10/11/2007, ’80s Olympian Retton hawks partial knee device
Retton, said Jones, “shares a story that reaches out to the younger generation of Baby Boomers out there with a compelling message about not living in chronic pain.”
Retton, a 1984 Olympic gold medalist, has served as a spokeswoman for Pfizer’s Detrol and General Nutrition Centers. She underwent a hip replacement with Biomet’s Magnum in 2005 at the age of 37. Biomet is betting she can speak to a growing number of younger people undergoing the procedures. The company is positioning Oxford Partial Knee as a quicker-healing, less-invasive option that allows patients to retain more healthy bone.
(1986) Knee Microsurgery: Boon to some, but overuse is a growing concern
Arthroscopic surgery is increasingly being used to correct problems in the shoulder and elbow and to some extent in the ankle, wrist and hip as well… [And the jaw joints.]
12/30/2013, Knee ops to repair torn cartilage are ‘waste of time’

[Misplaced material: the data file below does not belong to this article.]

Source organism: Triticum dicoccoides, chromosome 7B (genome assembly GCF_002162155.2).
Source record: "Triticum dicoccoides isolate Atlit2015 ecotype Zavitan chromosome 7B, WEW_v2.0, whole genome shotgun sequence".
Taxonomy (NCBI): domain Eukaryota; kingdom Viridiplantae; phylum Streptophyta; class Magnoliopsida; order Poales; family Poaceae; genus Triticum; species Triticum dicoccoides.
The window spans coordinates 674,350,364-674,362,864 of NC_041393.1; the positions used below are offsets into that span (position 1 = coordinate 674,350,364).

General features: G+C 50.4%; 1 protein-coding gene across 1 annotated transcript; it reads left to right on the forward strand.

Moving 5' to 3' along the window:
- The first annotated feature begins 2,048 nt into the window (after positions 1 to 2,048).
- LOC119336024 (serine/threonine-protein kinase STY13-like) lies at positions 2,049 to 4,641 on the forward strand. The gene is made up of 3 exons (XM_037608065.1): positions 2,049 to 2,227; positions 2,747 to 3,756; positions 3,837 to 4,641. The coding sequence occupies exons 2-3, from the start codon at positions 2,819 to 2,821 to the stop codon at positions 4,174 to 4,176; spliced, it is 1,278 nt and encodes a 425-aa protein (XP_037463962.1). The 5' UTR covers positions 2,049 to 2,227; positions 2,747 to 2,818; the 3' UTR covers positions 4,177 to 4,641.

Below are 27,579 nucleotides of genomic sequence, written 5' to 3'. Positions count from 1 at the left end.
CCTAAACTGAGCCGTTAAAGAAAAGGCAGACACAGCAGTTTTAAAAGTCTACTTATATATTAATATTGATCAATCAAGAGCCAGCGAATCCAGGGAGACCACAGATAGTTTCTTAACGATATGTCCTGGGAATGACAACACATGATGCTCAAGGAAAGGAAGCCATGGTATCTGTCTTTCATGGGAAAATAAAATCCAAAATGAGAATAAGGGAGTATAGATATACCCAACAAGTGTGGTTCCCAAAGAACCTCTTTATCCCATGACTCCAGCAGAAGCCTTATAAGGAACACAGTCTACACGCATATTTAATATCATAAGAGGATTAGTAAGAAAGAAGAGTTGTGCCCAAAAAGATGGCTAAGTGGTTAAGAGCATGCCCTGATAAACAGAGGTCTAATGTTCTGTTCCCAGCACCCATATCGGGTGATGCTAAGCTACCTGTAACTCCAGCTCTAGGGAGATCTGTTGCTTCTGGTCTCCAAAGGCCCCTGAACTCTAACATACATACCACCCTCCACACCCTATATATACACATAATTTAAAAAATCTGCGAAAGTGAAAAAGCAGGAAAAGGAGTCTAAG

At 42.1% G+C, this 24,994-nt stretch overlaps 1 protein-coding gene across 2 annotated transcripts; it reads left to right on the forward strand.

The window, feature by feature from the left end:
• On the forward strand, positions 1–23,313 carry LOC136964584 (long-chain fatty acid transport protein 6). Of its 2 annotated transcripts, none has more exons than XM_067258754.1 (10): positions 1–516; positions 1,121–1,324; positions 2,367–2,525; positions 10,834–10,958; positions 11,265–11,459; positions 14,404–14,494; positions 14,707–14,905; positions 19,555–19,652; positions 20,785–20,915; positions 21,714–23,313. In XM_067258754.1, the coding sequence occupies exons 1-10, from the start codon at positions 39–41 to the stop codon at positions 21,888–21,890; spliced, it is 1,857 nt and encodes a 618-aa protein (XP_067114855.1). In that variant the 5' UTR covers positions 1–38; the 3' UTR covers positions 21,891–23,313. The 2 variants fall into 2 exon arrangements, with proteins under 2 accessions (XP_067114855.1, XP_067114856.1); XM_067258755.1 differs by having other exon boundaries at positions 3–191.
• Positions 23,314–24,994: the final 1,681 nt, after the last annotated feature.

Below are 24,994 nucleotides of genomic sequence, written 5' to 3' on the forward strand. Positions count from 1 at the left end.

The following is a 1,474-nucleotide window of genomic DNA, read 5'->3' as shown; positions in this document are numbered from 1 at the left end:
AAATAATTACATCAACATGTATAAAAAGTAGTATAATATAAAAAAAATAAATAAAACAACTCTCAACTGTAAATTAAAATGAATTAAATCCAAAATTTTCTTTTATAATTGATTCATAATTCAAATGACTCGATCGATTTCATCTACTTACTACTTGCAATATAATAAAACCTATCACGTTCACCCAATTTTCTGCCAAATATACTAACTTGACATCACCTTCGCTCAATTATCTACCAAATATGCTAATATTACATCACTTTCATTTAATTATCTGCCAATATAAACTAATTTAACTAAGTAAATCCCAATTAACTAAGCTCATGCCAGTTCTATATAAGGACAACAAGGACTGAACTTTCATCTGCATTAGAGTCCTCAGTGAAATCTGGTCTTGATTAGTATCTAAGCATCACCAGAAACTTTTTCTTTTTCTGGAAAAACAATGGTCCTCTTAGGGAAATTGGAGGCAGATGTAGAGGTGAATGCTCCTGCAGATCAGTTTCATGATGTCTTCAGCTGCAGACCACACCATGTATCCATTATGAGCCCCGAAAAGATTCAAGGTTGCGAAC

A report on the Finnish Degenerative Meniscal Lesion Study (FIDELITY), published recently in the New England Journal of Medicine, finds that the benefits of keyhole operations to repair degenerative meniscal tears are no better than sham operations.
Previous studies have shown that keyhole surgery on the knee does not help patients with osteoarthritis and such procedures have become less common for arthritis sufferers. In the meantime, keyhole surgery to repair torn cartilage has risen significantly, despite lack of evidence that it actually helps, says the Finnish team…
12/25/2013, Common Knee Surgery Does Very Little for Some, Study Suggests